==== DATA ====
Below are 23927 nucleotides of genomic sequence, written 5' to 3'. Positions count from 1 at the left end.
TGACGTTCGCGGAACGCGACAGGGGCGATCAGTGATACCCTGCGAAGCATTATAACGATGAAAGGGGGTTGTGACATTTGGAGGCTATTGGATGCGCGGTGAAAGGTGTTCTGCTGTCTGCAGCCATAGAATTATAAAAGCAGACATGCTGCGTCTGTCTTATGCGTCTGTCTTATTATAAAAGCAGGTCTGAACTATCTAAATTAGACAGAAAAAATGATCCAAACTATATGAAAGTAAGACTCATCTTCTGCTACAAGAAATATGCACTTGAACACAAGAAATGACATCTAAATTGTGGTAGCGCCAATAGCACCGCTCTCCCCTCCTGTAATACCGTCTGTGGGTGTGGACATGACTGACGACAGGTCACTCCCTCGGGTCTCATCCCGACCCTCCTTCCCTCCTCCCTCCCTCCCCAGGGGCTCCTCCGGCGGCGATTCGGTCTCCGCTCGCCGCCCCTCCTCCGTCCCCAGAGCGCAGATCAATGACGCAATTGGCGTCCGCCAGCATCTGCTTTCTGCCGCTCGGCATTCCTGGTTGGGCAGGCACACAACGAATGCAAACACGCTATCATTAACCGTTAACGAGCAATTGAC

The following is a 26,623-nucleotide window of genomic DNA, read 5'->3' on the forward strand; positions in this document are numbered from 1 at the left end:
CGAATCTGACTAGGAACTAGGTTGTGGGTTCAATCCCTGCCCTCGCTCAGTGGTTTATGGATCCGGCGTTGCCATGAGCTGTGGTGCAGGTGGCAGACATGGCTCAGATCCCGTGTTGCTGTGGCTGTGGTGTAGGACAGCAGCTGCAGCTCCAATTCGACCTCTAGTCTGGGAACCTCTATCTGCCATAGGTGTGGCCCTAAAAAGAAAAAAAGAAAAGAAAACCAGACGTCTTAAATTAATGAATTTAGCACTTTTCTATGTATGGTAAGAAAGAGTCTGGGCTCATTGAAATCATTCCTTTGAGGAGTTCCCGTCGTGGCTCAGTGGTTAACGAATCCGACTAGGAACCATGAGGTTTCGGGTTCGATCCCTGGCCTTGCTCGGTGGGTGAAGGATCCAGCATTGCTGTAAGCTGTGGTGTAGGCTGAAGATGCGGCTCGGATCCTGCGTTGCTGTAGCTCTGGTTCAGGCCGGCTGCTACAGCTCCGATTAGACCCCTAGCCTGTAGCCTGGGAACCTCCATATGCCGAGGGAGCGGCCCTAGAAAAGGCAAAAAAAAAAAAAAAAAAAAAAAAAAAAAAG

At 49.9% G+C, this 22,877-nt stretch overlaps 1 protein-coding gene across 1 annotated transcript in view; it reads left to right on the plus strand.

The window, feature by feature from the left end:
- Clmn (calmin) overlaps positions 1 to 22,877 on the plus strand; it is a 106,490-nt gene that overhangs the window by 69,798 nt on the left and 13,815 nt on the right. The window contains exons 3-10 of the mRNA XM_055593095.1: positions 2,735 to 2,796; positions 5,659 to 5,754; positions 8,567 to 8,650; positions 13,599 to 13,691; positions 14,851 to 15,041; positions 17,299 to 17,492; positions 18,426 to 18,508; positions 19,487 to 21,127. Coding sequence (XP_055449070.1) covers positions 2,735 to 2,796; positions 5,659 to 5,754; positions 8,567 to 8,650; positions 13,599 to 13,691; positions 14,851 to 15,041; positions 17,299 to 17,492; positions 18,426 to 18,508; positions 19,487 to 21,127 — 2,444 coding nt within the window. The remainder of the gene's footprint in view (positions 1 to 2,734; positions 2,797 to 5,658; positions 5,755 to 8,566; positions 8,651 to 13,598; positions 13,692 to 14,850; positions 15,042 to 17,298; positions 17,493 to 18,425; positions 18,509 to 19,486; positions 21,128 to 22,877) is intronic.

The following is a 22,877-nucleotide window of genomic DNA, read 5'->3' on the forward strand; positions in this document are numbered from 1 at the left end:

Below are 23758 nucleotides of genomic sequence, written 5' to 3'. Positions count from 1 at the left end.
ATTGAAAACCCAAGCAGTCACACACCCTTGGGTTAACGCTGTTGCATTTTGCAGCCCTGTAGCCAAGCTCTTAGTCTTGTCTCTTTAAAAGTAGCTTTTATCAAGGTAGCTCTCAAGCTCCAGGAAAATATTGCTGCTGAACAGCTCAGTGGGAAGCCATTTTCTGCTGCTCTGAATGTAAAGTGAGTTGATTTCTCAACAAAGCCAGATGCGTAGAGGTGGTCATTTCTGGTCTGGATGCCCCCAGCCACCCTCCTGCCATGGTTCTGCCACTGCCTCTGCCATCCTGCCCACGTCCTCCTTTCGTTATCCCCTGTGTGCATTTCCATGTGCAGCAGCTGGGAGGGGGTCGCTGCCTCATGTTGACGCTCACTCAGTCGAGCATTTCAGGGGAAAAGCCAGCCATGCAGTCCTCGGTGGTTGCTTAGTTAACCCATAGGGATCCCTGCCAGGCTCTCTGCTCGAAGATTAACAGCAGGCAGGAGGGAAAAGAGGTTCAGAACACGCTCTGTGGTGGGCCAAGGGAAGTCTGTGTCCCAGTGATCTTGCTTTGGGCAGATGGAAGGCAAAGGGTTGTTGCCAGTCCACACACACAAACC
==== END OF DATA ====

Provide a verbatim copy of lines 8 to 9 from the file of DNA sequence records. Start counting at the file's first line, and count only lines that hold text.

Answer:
The following is a 22,877-nucleotide window of genomic DNA, read 5'->3' on the forward strand; positions in this document are numbered from 1 at the left end:

Below are 23758 nucleotides of genomic sequence, written 5' to 3'. Positions count from 1 at the left end.